Despite their almost sterile industrial appearance, I've been very pleased with my Lamys so I decided to upgrade once again, this time to the Lamy 2000.
The Lamy 2000 is a design that has remained virtually unchanged since it's appearance in the late 60's and remains true to Lamy's "Bauhaus" inspired designs. It's so plain and sterile looking that one would think it was military issue. In fact, the mere design of the pen makes it look at home clipped to a BDU pocket. The only thing that identifies this pen is the small LAMY engraving on the left side of the pocketclip and GERMANY underneath the clip. Other than that, the pen is quite sterile.
The pen's barrel and cap are made of a fibreglass-reinforced polymer called Makrolon which gives it a lightweight, but virtually indestructible feel. The cap simply snaps on, giving an audible and authoritative "snick" and is very secure. The section appears to be brushed stainless steel leading to the partially hooded 14K gold nib.
Unlike, the Safari or stainless steel version of the Studio, the nib on the 2000 is not stiff at all. It has enough flex to give distinct character to your writing, making the pen a dream to use. The one I bought has a medium nib and lays down an exquisitely smooth wet line. This is a piston filler like Pelikans and operates in the same way. There is a thin translucent window near the section which would warn you if the ink is too low, but I find it hard to view the ink level. Nevertheless, since it's a piston filler, it should hold at least twice the amount of ink that a typical converter would.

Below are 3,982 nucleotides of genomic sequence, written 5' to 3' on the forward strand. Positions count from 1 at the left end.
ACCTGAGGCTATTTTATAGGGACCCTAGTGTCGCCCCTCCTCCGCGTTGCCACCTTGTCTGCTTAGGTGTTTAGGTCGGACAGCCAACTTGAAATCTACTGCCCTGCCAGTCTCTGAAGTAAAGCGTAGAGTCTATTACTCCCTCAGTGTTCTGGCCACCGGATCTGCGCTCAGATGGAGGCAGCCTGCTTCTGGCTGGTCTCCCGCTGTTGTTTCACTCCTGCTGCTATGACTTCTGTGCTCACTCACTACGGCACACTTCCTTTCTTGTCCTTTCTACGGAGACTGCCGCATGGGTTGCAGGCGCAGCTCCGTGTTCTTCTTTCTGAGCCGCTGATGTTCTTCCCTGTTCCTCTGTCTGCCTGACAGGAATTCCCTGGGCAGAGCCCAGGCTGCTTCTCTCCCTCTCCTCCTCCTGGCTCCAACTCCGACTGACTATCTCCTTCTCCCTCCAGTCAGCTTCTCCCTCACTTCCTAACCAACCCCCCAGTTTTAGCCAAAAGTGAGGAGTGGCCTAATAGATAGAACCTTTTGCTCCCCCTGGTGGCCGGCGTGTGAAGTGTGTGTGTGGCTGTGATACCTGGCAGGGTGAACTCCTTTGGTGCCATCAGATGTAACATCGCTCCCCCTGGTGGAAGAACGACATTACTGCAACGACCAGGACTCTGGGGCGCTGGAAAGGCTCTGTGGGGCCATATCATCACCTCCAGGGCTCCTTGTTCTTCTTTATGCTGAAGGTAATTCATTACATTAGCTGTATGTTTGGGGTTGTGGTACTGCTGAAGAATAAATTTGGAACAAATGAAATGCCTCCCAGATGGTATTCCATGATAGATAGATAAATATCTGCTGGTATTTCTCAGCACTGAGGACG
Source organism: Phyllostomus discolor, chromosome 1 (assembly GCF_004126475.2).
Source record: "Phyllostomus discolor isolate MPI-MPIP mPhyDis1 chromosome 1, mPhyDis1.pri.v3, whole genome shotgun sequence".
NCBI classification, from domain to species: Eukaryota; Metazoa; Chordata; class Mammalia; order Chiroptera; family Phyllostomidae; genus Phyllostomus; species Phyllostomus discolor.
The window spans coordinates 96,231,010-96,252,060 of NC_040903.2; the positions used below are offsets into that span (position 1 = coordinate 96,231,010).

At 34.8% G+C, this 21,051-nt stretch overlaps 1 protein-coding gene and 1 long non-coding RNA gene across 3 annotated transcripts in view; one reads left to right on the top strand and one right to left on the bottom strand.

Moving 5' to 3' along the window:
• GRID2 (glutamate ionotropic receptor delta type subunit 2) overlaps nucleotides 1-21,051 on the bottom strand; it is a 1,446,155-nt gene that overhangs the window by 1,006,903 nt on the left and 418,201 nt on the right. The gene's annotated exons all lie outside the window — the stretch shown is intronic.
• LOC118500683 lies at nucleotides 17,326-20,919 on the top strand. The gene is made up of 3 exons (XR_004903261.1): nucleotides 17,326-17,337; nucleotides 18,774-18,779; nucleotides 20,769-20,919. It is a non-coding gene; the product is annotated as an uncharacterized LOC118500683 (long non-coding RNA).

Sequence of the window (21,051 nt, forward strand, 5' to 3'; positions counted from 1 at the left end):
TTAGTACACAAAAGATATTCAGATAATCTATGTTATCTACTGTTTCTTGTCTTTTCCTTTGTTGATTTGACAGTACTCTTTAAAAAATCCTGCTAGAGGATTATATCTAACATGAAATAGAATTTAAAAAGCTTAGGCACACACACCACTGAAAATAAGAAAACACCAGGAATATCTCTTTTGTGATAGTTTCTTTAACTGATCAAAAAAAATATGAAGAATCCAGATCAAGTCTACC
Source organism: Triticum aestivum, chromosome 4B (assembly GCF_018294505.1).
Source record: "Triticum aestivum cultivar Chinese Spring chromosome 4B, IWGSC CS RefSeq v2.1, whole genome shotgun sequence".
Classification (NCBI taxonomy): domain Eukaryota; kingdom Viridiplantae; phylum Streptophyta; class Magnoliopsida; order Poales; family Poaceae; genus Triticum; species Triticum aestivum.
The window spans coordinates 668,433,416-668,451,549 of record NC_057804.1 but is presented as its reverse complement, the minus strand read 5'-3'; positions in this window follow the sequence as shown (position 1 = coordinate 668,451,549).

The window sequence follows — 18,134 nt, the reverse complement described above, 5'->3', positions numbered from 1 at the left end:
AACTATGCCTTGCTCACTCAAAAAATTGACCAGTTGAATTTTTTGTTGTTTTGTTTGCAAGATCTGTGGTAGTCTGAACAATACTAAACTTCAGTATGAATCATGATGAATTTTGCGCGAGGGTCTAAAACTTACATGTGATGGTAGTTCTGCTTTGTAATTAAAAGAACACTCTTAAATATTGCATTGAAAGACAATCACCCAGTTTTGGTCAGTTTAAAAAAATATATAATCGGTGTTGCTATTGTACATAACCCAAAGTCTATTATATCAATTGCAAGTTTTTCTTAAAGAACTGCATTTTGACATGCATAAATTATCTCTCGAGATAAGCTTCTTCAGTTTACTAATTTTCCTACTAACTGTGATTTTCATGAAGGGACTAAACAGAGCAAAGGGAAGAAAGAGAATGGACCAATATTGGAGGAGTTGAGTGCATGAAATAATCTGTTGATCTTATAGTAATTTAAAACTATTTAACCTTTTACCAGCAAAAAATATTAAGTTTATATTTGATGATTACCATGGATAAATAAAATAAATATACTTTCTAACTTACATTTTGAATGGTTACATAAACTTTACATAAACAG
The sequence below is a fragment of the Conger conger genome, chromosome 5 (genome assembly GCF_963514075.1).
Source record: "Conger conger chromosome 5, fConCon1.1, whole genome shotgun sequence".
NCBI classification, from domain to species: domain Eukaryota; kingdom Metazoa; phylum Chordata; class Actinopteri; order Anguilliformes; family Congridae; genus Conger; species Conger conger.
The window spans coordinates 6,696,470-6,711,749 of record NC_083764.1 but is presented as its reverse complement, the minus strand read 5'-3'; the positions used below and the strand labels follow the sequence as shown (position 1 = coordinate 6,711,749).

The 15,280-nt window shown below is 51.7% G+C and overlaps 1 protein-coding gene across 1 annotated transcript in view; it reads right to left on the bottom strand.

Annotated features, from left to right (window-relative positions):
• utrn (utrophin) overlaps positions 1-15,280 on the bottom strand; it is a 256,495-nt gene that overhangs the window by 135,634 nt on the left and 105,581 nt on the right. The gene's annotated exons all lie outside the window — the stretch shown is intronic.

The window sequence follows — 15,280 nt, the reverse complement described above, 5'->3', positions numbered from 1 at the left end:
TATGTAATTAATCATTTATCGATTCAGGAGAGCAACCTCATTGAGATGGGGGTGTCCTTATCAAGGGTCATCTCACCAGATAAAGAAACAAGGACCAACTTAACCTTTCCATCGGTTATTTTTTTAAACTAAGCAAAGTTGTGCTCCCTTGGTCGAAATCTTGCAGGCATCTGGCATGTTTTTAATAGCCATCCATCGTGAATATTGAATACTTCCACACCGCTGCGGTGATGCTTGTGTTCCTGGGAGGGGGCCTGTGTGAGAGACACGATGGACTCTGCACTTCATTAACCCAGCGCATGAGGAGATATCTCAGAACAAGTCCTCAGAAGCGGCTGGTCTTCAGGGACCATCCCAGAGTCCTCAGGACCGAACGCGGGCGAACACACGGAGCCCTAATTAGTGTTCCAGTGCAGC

All in all, it's a very clean, modern design and despite the lack of any decorations or color, I find that the Lamy 2000 has alot of character and is a pleasure to write with. If you appreciate the Bauhaus design and like to take the "Form Follows Function" approach, then you'll find the Lamy 2000 elegantly understated and a must to own.
Edited by Apollo, 29 August 2005 - 01:31.